Now, she has a diagnosis and still has days where she has no sensation or movement from below her stomach down to her toes (pictured using her beach wheelchair)

Recalling her first symptoms, Miss McCollum said: 'When I woke up that first day, I thought I had jarred my back from the running I did the day before' (pictured in her wheelchair)

Recalling her first symptoms, Miss McCollum said: 'When I woke up that first day, I thought I had jarred my back from the running I did the day before' (pictured in her wheelchair)

Doctors who treated Miss McCollum in hospital were also baffled when an MRI scan of her bones and joints came back clear

Doctors who treated Miss McCollum in hospital were also baffled when an MRI scan of her bones and joints came back clear

WHAT IS FUNCTIONAL NEUROLOGICAL DISORDER?

Functional neurological disorder (FND) is a disabling cause of neurological symptoms. People with FND can experience a wide variety of symptoms including:

Weakness and abnormal patterns of movement (e.g. tremor, abnormal posturing of limbs, gait problems) Attacks of abnormal movement/change in awareness that resemble epileptic seizures Sensory problems Cognitive problems Visual and speech problems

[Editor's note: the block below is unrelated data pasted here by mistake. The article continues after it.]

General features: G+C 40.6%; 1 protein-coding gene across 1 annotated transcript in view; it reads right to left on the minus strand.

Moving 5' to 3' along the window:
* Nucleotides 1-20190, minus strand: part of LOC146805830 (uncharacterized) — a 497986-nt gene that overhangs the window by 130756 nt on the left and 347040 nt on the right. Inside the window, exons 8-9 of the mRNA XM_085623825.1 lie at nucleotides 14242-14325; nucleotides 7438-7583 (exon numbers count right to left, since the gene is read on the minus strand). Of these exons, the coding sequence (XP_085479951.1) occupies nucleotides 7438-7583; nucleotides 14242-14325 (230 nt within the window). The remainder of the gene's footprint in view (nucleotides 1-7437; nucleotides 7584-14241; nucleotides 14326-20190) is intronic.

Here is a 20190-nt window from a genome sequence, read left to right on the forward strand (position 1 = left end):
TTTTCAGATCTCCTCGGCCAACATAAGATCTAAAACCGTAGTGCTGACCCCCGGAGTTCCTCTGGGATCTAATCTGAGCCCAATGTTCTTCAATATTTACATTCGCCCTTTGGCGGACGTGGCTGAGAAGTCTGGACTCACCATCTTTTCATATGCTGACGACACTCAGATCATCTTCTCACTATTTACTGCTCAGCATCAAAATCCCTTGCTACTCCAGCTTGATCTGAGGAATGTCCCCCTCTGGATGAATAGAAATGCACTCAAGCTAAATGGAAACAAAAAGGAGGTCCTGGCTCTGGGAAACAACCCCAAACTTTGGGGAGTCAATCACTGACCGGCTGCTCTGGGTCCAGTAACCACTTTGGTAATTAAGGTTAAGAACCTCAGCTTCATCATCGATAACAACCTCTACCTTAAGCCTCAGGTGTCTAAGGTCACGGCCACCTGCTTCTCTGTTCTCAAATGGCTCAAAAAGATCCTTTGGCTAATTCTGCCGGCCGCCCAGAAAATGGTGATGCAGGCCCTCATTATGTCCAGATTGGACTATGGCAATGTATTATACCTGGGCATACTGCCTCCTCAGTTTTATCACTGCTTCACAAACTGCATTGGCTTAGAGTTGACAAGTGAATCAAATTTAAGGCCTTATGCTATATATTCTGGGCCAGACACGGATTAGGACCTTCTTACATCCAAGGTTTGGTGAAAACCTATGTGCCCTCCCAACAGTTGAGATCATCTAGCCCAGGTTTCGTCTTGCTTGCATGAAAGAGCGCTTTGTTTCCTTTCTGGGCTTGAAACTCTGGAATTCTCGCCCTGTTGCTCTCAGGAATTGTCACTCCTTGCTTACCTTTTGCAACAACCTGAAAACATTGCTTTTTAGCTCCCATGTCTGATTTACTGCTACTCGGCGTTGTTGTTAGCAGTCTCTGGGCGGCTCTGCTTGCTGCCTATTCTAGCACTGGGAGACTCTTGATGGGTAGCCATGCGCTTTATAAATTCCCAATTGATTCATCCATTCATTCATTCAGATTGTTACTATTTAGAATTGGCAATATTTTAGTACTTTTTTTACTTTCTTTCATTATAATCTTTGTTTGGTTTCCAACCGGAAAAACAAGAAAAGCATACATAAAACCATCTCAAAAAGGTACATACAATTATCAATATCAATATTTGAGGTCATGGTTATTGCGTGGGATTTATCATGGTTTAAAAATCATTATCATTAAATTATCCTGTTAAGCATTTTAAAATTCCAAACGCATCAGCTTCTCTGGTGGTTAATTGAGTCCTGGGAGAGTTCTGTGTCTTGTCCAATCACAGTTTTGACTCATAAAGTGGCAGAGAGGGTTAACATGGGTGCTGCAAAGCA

While the symptoms may appear similar to neurological diseases including those of multiple sclerosis, Parkinson's and epilepsy, and can be just as disabling, they are not caused by structural disease of the nervous system, but instead are a problem with the 'functioning' of the nervous system.

People with FND appear to lose the ability to control or access their body normally. The 'basic wiring' of the nervous system is intact, but when people with FND try to use it to move, feel or think, they cannot control it normally.

Exactly how many people get FND is unknown, but it's estimated to be around 14-22 cases per 100,000 people.

Sheffield Teaching Hospitals NHS Trust said FND patients make up about a quarter of its neurology patients.

For most people the symptoms are only short-lived, but in others they can last for months or years.

Its cause is poorly understood but scientists have likened it to a